How Does Cognitive Revolution Affect the Field of Psychology?


Vincent White

Cognitive Revolution refers to a period in the 1950s and 1960s when psychologists shifted their focus from behaviorism to the study of internal mental processes. This shift led to a significant change in the field of psychology, with researchers exploring new areas such as memory, decision-making, and problem-solving.

What is Cognitive Psychology?

Cognitive psychology is a subfield of psychology that studies mental processes such as perception, attention, memory, language use, problem-solving, and decision-making. It focuses on how people acquire, process, and store information.

The Rise of Cognitive Psychology

Before the rise of cognitive psychology, behaviorism was the dominant approach in psychology. Behaviorists believed that behaviors could be explained by environmental stimuli and reinforcement. However, this approach did not take into account internal mental processes such as thinking and memory.

In the 1950s and 1960s, researchers began to study mental processes using new methods such as computer simulations and brain imaging. This led to a shift toward cognitive psychology as researchers began to explore internal mental processes.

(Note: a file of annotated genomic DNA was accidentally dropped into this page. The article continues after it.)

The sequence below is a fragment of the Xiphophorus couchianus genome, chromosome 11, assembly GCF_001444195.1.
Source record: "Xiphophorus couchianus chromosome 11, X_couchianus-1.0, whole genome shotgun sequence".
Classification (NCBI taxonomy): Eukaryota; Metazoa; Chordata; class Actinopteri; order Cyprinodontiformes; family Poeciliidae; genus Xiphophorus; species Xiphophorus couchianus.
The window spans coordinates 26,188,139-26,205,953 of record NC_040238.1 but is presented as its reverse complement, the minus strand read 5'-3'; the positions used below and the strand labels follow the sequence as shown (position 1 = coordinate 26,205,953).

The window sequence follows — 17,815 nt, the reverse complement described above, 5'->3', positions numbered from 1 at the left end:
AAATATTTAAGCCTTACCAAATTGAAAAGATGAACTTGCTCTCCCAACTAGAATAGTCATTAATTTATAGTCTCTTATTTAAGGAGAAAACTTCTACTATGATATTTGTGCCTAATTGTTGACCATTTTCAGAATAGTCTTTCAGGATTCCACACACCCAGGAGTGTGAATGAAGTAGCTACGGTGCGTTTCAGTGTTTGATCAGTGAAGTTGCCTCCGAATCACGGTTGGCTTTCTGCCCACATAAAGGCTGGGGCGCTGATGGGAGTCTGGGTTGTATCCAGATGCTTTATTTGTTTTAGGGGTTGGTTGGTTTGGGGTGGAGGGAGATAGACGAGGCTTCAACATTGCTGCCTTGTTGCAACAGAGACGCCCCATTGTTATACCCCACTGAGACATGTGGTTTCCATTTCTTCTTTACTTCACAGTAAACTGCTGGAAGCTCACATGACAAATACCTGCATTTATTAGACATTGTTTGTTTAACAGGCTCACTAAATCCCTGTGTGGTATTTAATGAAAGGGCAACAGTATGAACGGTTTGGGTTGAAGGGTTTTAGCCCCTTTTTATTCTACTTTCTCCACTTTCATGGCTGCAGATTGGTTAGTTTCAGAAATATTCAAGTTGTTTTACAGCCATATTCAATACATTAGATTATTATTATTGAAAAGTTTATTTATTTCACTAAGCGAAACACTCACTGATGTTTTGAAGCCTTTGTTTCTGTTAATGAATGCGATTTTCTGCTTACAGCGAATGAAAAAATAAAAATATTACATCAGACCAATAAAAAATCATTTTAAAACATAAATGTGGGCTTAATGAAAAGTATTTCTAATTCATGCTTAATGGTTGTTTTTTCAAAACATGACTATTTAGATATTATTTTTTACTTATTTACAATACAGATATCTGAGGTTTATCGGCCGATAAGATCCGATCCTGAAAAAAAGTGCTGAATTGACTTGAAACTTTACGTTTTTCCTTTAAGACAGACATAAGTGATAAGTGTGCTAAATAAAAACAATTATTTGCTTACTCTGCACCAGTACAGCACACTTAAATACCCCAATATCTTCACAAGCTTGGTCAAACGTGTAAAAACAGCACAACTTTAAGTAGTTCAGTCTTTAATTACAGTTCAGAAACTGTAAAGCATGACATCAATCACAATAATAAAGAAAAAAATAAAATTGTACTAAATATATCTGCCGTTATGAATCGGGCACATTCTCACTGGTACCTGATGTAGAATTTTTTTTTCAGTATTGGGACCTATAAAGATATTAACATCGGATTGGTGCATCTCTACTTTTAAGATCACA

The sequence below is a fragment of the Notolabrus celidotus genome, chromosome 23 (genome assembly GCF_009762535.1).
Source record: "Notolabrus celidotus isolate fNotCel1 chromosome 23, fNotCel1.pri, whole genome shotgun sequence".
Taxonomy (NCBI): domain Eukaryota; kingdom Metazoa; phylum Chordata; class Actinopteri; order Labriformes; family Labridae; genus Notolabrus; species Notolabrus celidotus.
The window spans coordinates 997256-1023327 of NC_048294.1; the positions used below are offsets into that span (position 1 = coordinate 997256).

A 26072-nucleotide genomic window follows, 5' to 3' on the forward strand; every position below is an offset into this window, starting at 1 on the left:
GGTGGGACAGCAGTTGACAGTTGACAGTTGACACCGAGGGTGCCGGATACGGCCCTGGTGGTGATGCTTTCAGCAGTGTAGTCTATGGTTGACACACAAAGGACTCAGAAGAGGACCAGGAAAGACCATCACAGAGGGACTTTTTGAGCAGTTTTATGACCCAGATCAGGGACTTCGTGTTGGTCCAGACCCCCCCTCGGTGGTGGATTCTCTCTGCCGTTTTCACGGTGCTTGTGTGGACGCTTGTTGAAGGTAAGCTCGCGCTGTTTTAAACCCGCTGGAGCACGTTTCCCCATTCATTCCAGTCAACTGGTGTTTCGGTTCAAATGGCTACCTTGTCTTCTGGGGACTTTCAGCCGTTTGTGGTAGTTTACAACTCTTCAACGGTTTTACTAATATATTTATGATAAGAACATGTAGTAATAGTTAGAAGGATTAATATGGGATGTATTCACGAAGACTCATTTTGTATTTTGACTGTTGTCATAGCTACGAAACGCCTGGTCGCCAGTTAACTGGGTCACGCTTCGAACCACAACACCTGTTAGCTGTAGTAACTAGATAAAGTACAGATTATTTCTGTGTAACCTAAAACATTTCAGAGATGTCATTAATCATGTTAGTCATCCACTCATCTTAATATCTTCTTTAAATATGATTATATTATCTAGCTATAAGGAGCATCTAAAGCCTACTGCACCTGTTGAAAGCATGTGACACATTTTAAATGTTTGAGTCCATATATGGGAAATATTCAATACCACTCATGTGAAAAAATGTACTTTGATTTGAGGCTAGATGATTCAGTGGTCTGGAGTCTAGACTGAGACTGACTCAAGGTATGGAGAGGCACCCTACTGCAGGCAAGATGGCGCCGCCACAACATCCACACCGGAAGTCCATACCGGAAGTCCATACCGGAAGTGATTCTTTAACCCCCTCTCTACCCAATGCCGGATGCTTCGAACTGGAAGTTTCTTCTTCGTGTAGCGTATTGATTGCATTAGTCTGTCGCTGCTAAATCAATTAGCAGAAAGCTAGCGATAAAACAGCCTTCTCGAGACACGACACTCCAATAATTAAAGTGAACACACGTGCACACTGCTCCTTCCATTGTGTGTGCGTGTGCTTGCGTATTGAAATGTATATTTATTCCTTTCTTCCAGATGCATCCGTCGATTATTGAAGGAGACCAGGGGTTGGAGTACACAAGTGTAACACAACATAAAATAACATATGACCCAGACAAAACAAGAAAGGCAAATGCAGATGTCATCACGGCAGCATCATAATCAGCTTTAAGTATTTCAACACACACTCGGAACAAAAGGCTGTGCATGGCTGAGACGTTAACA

The Impact of Cognitive Revolution on Psychology

The cognitive revolution had a profound impact on the field of psychology. It led to new discoveries about how we think and process information. For example:

  • Cognitive psychologists discovered that humans have limited processing capabilities. We can only process a certain amount of information at once before becoming overwhelmed.
  • Researchers found that people use mental shortcuts or heuristics when making decisions.
  • Cognitive psychologists also discovered that how we perceive things can be influenced by our expectations.

These discoveries were groundbreaking for their time and helped reshape our understanding of human cognition.

Applications of Cognitive Psychology

Cognitive psychology has numerous applications in various fields such as education, medicine, business, and technology. For example:

  • Education: Cognitive psychology has helped develop new teaching methods that take into account how learners process information.
  • Medicine: Cognitive psychology has been used to develop treatments for mental disorders such as depression and anxiety.
  • Business: Understanding heuristics can help businesses develop more effective marketing strategies.
  • Technology: Cognitive psychology has helped design user interfaces that are intuitive and user-friendly.


The cognitive revolution marked a significant shift in the field of psychology. It led to a greater focus on internal mental processes, which has yielded numerous discoveries and applications. Today, cognitive psychology continues to be a vital area of research, with ongoing studies exploring topics such as decision-making, attention, and memory.